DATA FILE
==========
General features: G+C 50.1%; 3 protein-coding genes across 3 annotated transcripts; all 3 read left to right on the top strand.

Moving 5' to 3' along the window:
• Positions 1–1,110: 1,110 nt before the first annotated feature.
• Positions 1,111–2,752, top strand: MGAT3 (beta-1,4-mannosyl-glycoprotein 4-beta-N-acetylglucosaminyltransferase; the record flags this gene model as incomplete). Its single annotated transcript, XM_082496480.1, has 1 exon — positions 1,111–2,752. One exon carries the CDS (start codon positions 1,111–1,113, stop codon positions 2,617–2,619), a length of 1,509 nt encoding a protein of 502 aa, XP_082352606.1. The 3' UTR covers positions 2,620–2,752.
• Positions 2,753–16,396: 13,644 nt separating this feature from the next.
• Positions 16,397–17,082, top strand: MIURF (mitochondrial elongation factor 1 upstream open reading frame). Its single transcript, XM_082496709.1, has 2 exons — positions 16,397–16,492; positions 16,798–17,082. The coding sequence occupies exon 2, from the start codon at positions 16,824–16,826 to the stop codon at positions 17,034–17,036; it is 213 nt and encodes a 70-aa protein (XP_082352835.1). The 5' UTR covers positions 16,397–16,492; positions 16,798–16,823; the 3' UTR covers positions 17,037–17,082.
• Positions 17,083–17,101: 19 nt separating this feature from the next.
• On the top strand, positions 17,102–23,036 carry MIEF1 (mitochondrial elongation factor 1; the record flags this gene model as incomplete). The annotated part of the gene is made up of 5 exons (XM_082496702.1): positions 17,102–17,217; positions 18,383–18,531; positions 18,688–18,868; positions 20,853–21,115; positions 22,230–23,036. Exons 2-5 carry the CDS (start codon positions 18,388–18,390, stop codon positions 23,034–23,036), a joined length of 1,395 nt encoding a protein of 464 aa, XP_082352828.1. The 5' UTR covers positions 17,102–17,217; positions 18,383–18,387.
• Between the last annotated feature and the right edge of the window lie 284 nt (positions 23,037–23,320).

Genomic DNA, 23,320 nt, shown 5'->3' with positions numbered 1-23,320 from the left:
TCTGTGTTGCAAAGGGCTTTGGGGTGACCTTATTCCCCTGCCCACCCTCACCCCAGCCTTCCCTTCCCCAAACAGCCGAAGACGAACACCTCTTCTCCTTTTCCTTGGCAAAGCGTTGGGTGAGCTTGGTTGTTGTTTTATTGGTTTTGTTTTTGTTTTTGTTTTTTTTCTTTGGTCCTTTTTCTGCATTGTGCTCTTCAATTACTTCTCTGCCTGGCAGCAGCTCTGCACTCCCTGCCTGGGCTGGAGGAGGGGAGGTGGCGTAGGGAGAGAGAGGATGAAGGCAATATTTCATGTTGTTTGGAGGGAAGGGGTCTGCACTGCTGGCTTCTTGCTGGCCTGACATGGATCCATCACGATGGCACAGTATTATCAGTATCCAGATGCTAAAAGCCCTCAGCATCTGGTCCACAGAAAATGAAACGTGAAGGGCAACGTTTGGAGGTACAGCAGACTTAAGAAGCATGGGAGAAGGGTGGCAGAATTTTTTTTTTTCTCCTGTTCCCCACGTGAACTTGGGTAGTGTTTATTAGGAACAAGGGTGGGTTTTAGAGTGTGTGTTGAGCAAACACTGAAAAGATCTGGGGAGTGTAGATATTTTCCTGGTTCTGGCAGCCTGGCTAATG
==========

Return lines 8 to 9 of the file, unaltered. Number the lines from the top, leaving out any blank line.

• On the top strand, positions 17,102–23,036 carry MIEF1 (mitochondrial elongation factor 1; the record flags this gene model as incomplete). The annotated part of the gene is made up of 5 exons (XM_082496702.1): positions 17,102–17,217; positions 18,383–18,531; positions 18,688–18,868; positions 20,853–21,115; positions 22,230–23,036. Exons 2-5 carry the CDS (start codon positions 18,388–18,390, stop codon positions 23,034–23,036), a joined length of 1,395 nt encoding a protein of 464 aa, XP_082352828.1. The 5' UTR covers positions 17,102–17,217; positions 18,383–18,387.
• Between the last annotated feature and the right edge of the window lie 284 nt (positions 23,037–23,320).